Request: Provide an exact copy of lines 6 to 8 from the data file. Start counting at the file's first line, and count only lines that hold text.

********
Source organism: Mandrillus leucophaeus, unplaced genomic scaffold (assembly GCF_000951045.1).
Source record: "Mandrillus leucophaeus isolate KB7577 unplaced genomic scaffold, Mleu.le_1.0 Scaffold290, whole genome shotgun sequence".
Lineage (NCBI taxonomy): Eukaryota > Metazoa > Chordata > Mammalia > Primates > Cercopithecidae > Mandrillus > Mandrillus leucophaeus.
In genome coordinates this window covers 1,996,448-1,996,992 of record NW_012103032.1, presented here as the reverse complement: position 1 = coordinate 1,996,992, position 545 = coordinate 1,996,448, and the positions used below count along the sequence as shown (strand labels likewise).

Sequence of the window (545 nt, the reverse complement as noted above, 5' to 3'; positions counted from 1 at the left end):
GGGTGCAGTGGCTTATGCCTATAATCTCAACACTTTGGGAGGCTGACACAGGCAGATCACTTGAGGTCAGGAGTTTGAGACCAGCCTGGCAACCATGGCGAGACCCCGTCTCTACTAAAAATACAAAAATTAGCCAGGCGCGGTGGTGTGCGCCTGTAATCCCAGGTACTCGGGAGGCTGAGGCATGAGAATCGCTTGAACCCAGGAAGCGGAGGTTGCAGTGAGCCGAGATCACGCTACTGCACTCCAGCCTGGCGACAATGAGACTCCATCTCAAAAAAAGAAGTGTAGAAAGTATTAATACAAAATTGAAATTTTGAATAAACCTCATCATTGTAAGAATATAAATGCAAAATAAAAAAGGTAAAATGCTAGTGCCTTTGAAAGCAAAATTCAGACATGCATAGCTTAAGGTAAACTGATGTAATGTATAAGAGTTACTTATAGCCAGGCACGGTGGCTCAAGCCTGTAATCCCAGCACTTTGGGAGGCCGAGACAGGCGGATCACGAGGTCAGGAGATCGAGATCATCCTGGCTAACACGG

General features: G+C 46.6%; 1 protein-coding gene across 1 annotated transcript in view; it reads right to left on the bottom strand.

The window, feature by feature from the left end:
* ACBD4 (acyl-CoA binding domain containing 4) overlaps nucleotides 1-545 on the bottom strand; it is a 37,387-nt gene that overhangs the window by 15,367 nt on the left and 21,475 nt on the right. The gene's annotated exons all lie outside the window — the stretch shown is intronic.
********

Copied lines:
GGGTGCAGTGGCTTATGCCTATAATCTCAACACTTTGGGAGGCTGACACAGGCAGATCACTTGAGGTCAGGAGTTTGAGACCAGCCTGGCAACCATGGCGAGACCCCGTCTCTACTAAAAATACAAAAATTAGCCAGGCGCGGTGGTGTGCGCCTGTAATCCCAGGTACTCGGGAGGCTGAGGCATGAGAATCGCTTGAACCCAGGAAGCGGAGGTTGCAGTGAGCCGAGATCACGCTACTGCACTCCAGCCTGGCGACAATGAGACTCCATCTCAAAAAAAGAAGTGTAGAAAGTATTAATACAAAATTGAAATTTTGAATAAACCTCATCATTGTAAGAATATAAATGCAAAATAAAAAAGGTAAAATGCTAGTGCCTTTGAAAGCAAAATTCAGACATGCATAGCTTAAGGTAAACTGATGTAATGTATAAGAGTTACTTATAGCCAGGCACGGTGGCTCAAGCCTGTAATCCCAGCACTTTGGGAGGCCGAGACAGGCGGATCACGAGGTCAGGAGATCGAGATCATCCTGGCTAACACGG

General features: G+C 46.6%; 1 protein-coding gene across 1 annotated transcript in view; it reads right to left on the bottom strand.

The window, feature by feature from the left end: